The hype-and-hoopla era was just so much fun while it lasted.
By Wolf Richter for WOLF STREET.
Look, I have a BBQ grill made by one of the grill and griddle makers here, and some of the companies here have been around since dirt was young, and others are startups, and so they all rode up the lockdown boom, and now it turns out that the boom didn’t last. And that’s OK.
What’s not OK is that these companies, at the very end of the lockdown boom in the second half last year, when everyone already knew that this lockdown boom was ending, decided to go public at mega valuations amid huge hype-and-hoopla spread by Wall Street banks and their minions that all made a gazillion bucks on these deals.
What’s not OK is that these shares were sold to retail investors directly or indirectly and then, after a quick spurt, the shares collapsed as everyone knew they would, because by that time, countless stocks had already collapsed, following the infamous February 2021.
So here we go again.
Traeger Inc. [COOK], which makes wood-pellet-fired outdoor grills and sells wood pellets, reported earnings this evening. The original company was founded years ago and was sold to PE firms in 2014. In 2017, the company was “recapitalized” by a new majority control shareholder, AEA Investors in partnership with Ontario Teachers’ Pension Plan. The company, as it says now, “entered the BBQ category because it’s ripe for disruption, and our strategy is already working. We are winning with disruptive product, sales and marketing…”
Yup, disruptive. And so this evening, upon the earnings release, shares tanked another 18% to $7.20 a share in afterhours trading, down 78% from their high on August 9, 2021, and down 60% from the IPO price of $18 on July 29, 2021. This was one heck of a “disruption” for the folks that bought the Wall Street hype-and-hoopla, premediated by Wall Street. They knew what would come, a massive wealth transfer (data via YCharts):
Traeger reported today that it lost $33.6 million in Q4, ended December 31, up ten-fold from a year ago, and it lost $89 million for the year 2021. In the year 2020, before the company went public, but during the maximum lockdown boom, it made a profit of $31.6 million. In 2019, it had lost $30 million.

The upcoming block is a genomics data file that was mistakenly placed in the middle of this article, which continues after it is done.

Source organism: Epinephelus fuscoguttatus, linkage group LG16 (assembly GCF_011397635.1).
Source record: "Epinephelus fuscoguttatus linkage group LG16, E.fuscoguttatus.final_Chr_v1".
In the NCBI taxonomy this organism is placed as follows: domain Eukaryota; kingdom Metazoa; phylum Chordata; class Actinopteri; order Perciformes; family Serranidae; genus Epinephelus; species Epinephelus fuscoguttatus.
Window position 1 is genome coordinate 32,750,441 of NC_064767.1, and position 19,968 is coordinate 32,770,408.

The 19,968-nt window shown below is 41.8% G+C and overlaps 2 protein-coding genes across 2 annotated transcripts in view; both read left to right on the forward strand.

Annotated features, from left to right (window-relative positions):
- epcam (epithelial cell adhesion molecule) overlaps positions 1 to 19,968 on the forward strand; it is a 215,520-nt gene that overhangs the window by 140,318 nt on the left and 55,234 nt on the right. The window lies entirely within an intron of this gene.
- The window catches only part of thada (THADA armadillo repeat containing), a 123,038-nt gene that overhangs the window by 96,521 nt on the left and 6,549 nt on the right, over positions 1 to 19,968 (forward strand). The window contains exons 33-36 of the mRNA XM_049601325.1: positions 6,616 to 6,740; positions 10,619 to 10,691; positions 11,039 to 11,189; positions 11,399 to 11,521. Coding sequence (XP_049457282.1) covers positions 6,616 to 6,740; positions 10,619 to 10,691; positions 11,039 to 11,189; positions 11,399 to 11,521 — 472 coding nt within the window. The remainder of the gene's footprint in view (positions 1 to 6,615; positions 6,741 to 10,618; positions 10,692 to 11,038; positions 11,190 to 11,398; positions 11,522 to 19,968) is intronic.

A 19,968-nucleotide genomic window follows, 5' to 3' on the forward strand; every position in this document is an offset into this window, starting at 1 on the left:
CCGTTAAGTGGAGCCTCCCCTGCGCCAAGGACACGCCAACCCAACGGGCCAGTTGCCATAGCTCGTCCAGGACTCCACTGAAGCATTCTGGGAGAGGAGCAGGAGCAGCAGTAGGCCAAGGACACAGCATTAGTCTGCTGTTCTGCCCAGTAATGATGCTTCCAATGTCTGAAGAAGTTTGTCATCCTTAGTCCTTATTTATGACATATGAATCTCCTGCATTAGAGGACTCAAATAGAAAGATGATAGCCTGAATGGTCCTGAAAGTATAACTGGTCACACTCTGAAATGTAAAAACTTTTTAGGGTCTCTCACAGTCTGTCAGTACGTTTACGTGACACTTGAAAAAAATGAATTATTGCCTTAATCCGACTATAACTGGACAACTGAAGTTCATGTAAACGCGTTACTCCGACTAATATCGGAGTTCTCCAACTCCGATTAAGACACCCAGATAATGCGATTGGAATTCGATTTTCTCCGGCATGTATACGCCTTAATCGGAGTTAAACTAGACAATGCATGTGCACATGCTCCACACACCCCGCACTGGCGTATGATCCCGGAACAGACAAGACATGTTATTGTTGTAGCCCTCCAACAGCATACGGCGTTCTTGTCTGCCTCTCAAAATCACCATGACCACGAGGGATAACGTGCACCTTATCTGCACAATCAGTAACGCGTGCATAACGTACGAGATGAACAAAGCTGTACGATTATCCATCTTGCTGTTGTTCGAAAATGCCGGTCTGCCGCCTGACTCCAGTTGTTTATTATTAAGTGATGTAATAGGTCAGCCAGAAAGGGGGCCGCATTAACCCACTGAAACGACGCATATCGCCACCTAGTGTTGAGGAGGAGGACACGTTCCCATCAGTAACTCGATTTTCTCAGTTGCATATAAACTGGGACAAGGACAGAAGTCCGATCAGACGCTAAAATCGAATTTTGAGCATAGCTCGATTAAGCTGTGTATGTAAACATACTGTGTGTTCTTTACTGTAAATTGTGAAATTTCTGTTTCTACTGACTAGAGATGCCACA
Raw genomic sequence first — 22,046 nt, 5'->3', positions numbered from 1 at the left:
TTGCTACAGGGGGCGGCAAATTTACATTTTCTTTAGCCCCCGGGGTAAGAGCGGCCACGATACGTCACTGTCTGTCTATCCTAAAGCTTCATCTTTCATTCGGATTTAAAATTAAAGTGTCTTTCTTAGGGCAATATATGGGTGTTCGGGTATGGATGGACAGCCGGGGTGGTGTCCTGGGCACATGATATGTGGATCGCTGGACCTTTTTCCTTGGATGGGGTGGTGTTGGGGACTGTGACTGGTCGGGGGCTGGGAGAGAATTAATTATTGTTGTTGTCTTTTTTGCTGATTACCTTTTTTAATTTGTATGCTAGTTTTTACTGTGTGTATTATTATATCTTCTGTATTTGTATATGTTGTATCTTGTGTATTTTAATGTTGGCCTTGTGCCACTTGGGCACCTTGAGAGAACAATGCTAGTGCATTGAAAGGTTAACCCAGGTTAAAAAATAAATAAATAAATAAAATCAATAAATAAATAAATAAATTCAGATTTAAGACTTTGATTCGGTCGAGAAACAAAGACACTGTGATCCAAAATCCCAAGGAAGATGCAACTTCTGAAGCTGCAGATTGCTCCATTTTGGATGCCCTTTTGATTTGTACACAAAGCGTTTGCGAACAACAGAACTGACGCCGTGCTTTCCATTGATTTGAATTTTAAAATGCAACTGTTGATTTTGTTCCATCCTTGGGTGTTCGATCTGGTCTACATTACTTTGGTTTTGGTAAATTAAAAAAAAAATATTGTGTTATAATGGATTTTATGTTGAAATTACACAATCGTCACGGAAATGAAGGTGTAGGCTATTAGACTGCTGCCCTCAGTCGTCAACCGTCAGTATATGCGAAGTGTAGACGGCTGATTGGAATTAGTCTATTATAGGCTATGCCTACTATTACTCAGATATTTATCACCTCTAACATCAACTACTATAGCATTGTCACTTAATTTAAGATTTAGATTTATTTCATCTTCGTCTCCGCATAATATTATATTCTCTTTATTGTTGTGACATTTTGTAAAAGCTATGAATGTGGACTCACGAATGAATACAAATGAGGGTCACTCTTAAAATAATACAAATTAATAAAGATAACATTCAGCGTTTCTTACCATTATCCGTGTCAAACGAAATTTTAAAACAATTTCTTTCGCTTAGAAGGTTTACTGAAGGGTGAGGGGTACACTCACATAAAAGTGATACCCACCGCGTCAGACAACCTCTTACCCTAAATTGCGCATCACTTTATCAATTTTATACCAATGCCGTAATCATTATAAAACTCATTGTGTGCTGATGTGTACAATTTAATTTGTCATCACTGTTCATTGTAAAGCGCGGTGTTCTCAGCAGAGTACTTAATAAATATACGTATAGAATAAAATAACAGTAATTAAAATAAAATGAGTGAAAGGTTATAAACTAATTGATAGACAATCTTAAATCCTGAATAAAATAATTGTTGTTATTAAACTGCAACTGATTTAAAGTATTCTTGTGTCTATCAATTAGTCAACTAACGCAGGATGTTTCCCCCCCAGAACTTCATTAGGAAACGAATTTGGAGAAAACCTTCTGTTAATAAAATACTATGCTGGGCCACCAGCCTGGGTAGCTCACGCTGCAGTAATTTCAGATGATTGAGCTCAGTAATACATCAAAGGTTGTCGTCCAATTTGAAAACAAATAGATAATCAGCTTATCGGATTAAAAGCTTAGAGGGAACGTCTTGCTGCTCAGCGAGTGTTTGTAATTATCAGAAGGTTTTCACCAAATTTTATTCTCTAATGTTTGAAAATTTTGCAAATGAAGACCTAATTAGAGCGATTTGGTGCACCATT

In its earnings release, the company guided for lower sales; “we are projecting lower than typical growth in 2022,” it said. And it mentioned “near-term headwinds,” and costs were going up everywhere in its operations, and its gross margin were getting squeezed.
In terms of Q4, sales jumped 30.8%, but gross profit rose less than that, +28%. Operating expenses spiked by 78%. And so the net loss multiplied by 10, to $33.7 million.
The operating and cost issues aren’t the problem – all companies face this inflation nightmare. And companies that benefited from the lockdown boom, are now having to say goodbye to it. The problem is that the shares were sold with huge hype and hoopla at ridiculous valuations to unsuspecting retail investors that are now getting cleaned out. Hype-and-hoopla booms have that effect.
Other grill and griddle makers too.
Weber [WEBR], the grill maker that has been around since dirt was young and made money over the last three years before it went public, had its IPO right at the end of the lockdown boom, on August 5, 2021, at the IPO price of $14 a share. Shares then spiked 50% to $20.44 by August 10, and then the whole thing came unglued.
In 2021, it lost money, and it’s just a grill maker that has been making grills for decades, and the lockdown boom is over.
By mid-January, the stock price was down to about $10 a share, where it has been bouncing along ever since. In afterhours trading today, the stock fell to $10.65, down 48% from its high and down 24% from its IPO price (data via YCharts):
Solo Brands [DTC] – its Solo Stove brand of firepit cooking systems and grills makes up about 90% of its revenues, and three companies it hastily bought just before the IPO make up the other 10% – went public on October 28, 2021, at the IPO price of $17 a share.
The first trade out the gate was at $22.36, valuing the company at over $2 billion. Minutes later, it traded at $23.39, before shares fell. Today, shares closed at $9.45, down 60% from its high on the first day, and down 44% from its IPO price (data via YCharts):
Eagerly awaiting the Blackstone Products SPAC.
This isn’t over yet. Blackstone Products, which has been making BBQ griddles for over 15 years, announced on December 23, 2021, that it would merge with a SPAC and that the merger would likely close in Q2.
The SPAC minus Blackstone Products is currently trading under the ticker ACKIU. The merger, when completed, will make Blackstone Products a publicly traded company. Unlike companies that go public via classic IPOs, there are not a lot of hoops to jump through and not a lot of things to disclose, and pretty much anything flies. Many of the stocks of companies that went public via SPAC since 2020 have collapsed by 70%, 80% and 90%, and I have covered some of them, such as the EV SPACS and Grab, the biggest SPAC ever. So I’m eagerly looking forward to this latest SPAC miracle.
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